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How we can defeat the Fire Attack.
When the Enemy Plane throw Fire.
Ammanford Appliances.
 
When the Crowd Panic.
Trapped by Fire.
If the House Catches Fire.

 
Retirement of Captain David Davies.
Is Poison Gas a Weapon.
Former Auxiliary fire hero George medal
 

31st October 1940

 

FORMER AMMANFORD MAN RESCUES TRAPPED FAMILIES
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AND BECOMES LONDON RAID HERO

 

 

For bravery shown in a recent London air-raid Mr. John Lyn Davies, son of Mr. and Mrs. John Davies, Myddfai House, Wind Street, Ammanford, has been recommended for the George Medal.

Lyn left Ammanford in June, 1927, and previously will be recalled as a keen and active local sportsman. He was captain and secretary of the Ammanford Thursdays Rugby Club, and he also interested himself in practically every athletic organisation in the town. Since the ware he has been a member of the London Auxiliary Fire Service.

One night recently, when he was off duty, a heavy bomb exploded in his street, seriously damaging a number of houses.

Leaving his wife and two children in the air-raid shelter, Mr. Davies rushed out and, not troubling about the fact that his own house had the roof off and all windows broken, made for a fire raging about 100 yards away.

As he ran down the street a girl called to him, “Please get my Mum and Dad out!”

Dashing into the wreckage of a partly demolished house, Taffy managed to reach Mr. and Mrs. Firth and got them clear.

He had only just done so when he heard shouts from the other side of the road, where a house had collapsed.

Crawling into the debris, he forced his way to where he could see a father, mother and three-year-old boy (Mr. and Mrs. Taylor and their son Ronnie) lying on beds unable to move.

WITH BARE HANDS

“Luckily the wreckage had become wedged, and although they were held down they were not badly hurt,” Mr. Davies told a Press representative.

“I dug my way through and eventually got them out.”

Actually, he hacked away with his fireman's axe and fought with bare hands to clear the debris sufficiently to make a tunnel through which he could crawl.

After working for an hour, later with the help of wardens, he got to the trapped family and pulled them out into the open air.

While he was working he heard Ken Taylor, the other member of the family, crying beneath the wreckage in another part of the house.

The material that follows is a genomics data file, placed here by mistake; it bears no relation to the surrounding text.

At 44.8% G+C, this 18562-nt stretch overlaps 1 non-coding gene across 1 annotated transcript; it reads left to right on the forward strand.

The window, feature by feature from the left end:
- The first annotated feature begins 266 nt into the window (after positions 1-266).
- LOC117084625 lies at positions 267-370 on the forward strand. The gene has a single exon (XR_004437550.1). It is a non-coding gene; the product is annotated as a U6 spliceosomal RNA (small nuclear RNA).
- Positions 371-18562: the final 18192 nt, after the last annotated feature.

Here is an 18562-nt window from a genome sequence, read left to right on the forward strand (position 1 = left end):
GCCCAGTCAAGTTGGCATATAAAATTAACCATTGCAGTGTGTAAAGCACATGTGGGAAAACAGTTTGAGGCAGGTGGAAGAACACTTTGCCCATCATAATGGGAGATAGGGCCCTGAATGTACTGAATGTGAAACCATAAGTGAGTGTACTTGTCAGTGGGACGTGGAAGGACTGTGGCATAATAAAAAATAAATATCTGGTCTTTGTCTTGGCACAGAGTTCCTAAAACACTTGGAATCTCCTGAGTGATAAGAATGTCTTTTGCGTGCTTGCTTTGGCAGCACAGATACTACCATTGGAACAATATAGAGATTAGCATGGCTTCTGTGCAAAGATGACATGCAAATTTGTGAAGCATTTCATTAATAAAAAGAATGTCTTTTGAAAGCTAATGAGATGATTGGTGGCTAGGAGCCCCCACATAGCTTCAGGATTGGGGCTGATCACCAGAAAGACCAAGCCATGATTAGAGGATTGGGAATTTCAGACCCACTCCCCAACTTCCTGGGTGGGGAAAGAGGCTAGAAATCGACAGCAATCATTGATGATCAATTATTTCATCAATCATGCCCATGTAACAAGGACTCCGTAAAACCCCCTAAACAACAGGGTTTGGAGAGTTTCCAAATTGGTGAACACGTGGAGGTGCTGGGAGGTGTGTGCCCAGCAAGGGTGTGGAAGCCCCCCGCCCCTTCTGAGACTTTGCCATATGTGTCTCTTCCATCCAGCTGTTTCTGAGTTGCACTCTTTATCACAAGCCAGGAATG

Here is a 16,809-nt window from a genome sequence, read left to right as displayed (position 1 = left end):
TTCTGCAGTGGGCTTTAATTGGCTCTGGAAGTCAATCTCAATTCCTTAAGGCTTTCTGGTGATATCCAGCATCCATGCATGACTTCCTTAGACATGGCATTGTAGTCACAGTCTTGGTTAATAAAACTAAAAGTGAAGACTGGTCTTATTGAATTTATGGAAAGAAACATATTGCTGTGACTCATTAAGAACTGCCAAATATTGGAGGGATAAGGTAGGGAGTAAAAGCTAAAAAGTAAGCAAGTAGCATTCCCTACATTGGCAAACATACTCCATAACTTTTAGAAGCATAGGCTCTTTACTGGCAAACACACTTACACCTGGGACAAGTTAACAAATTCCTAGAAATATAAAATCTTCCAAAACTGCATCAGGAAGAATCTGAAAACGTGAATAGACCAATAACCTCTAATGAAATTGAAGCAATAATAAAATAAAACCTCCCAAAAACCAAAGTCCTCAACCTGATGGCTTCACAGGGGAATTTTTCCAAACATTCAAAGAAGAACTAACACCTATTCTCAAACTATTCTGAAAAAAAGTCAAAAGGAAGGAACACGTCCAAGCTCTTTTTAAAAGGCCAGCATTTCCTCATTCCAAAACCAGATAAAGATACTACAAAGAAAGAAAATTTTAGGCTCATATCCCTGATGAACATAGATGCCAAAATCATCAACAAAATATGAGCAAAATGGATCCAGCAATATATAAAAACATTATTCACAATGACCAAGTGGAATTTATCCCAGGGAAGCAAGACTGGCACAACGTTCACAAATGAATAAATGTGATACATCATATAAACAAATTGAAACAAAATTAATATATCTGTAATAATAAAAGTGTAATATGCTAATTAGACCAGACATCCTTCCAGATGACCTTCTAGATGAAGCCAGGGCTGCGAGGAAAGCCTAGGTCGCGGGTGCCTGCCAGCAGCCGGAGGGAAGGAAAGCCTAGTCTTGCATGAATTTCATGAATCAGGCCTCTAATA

He tried to get to him by moving the fallen debris, but the heap of rubble began to cave in. Even then he would have gone on.

But . . . “the other chaps insisted on pulling me out,” said Taffy. “I was nearly all in and had to let them.”

He was given a glass of water, and a stretcher party got him back to his house. But he was out again within five minutes.

“WE ARE LUCKY”

he helped to free three more people. Then he went through the whole street checking up the whereabouts of all the residents in case any might be still beneath the wrecked buildings.

Some people wrote to the Town Council expressing their admiration. The Mayor called to thank Taffy.

When Mrs. Churchill, the Premier's wife, visited the district a few days later, she asked to be introduced to the man all the people were talking about.

Said the Mayor “We are lucky to have such a chap in the borough.”

LETTER FROM CHIEF OF A. R. P.

The following is a copy of a letter received from the Chief of A. R. P. Fire Brigade, Chingford, E.4

“Dear Sir, — As an ordinary member of the public, the writer wishes to draw attention to the following —

“During rescue operations at last night's fire a man addressed as ‘Taffy,' and since he carried an axe and knew how o use it, was apparently a fireman, worked with such skill and courage that the writer considers his conduct deserves special attention.

“There were at first only a very few of us available for rescue work, and the first few casualties were brought out only by burrowing under the debris with bare hands. ‘Taffy,' worked like a Trojan, and what was even more important among will meaning but hardly skilled volunteers, he showed noteworthy skill and endurance.

“At one stage the writer, who was assisting him in a small way, had to insist upon ‘Taffy' coming out for a ‘breath of fresh air.' After getting out as many as possible from the front, and being unable to proceed further in that direction, although still hearing faint cries we went around to the back, getting a man clear, and then leaving him to others, on the way.

“Here again, amongst a group of very able firemen who were then able to assist, ‘Taffy' showed skill and courage of a high order, and eventually the people were freed.

“Now, Sir, the above report is not just an impulsive action by an irresponsible person, but is the considered opinion of one accustomed to the control of men, and an eye witness of the whole proceedings. Should you require any further details, please do not hesitate to write.

“Trusting to receive the favour of a reply. — Yours faithfully.

“(Sgd.) G. P. POVALL.

“23, Loxham Road,

“South Chingford,

“E.4.”

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